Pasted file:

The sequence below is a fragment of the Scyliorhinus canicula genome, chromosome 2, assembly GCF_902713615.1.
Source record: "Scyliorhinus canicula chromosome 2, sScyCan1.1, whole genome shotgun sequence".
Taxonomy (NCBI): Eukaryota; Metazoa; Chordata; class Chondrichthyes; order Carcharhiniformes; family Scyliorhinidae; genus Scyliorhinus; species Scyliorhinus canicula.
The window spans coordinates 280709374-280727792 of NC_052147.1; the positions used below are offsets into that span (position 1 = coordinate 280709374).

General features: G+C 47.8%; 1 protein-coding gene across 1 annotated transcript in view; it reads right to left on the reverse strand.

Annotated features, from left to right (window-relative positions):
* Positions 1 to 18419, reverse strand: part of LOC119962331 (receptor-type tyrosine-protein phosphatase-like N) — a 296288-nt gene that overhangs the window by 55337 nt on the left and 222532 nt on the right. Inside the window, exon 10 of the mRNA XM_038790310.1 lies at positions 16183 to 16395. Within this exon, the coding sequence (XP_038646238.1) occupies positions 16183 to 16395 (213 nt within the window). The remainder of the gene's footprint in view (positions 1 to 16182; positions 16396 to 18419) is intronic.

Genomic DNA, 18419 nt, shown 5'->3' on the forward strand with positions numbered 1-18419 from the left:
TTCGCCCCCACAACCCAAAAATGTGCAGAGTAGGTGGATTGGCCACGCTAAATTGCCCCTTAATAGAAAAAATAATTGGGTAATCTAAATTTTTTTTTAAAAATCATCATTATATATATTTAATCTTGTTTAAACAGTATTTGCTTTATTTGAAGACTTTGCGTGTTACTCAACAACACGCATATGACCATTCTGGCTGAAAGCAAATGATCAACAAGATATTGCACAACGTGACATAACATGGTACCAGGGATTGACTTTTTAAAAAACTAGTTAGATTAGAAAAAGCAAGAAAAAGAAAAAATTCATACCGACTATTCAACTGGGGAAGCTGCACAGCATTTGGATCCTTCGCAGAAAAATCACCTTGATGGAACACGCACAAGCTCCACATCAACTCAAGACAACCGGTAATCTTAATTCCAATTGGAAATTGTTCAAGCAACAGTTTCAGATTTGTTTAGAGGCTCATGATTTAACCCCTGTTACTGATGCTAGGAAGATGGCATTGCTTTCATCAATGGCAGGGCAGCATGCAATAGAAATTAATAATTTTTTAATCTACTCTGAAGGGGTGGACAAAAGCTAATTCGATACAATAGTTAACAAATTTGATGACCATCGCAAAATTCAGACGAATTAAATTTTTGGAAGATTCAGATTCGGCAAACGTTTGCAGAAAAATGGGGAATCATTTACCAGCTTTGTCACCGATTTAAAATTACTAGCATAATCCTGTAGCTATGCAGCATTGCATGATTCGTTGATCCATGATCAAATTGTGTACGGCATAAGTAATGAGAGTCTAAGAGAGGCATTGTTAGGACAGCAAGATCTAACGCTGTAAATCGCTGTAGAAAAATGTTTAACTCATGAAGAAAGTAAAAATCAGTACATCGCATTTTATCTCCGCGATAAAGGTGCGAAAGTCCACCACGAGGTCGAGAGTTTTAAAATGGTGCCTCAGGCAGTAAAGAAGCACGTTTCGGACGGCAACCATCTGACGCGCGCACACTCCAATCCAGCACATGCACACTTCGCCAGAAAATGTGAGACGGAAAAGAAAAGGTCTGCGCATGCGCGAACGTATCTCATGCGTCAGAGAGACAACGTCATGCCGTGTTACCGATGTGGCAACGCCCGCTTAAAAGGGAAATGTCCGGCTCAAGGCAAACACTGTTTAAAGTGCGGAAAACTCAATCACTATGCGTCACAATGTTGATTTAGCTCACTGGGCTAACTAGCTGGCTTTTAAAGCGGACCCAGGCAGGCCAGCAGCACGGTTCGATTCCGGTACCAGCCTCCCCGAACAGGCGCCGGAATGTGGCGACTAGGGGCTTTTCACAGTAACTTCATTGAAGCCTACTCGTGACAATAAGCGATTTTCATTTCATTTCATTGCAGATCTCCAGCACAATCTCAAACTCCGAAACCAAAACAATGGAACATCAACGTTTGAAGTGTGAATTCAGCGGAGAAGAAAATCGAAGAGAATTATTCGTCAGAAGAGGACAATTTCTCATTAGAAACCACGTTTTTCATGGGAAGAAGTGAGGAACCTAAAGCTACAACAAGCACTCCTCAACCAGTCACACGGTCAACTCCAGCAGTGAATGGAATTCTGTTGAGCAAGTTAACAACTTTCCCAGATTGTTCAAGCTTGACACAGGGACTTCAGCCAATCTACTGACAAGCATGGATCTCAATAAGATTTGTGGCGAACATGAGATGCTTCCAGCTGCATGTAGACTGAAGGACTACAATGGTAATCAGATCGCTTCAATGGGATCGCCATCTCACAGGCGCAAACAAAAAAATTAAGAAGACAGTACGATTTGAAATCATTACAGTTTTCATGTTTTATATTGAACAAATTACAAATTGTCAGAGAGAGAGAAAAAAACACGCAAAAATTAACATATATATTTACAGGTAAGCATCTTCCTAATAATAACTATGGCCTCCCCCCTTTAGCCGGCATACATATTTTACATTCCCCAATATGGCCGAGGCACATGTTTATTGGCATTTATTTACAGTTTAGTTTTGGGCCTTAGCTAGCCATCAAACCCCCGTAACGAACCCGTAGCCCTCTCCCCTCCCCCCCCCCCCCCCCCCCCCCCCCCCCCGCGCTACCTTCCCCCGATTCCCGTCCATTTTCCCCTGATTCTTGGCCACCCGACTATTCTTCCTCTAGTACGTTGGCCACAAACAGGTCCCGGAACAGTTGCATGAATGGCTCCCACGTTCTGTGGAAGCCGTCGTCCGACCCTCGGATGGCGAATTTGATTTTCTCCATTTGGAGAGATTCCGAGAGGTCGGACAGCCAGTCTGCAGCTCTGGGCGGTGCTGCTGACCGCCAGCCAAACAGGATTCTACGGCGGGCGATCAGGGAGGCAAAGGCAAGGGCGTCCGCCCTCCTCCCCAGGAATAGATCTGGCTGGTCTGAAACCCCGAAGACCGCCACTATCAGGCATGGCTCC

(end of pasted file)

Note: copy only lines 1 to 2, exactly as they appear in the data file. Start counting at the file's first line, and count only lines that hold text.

The sequence below is a fragment of the Scyliorhinus canicula genome, chromosome 2, assembly GCF_902713615.1.
Source record: "Scyliorhinus canicula chromosome 2, sScyCan1.1, whole genome shotgun sequence".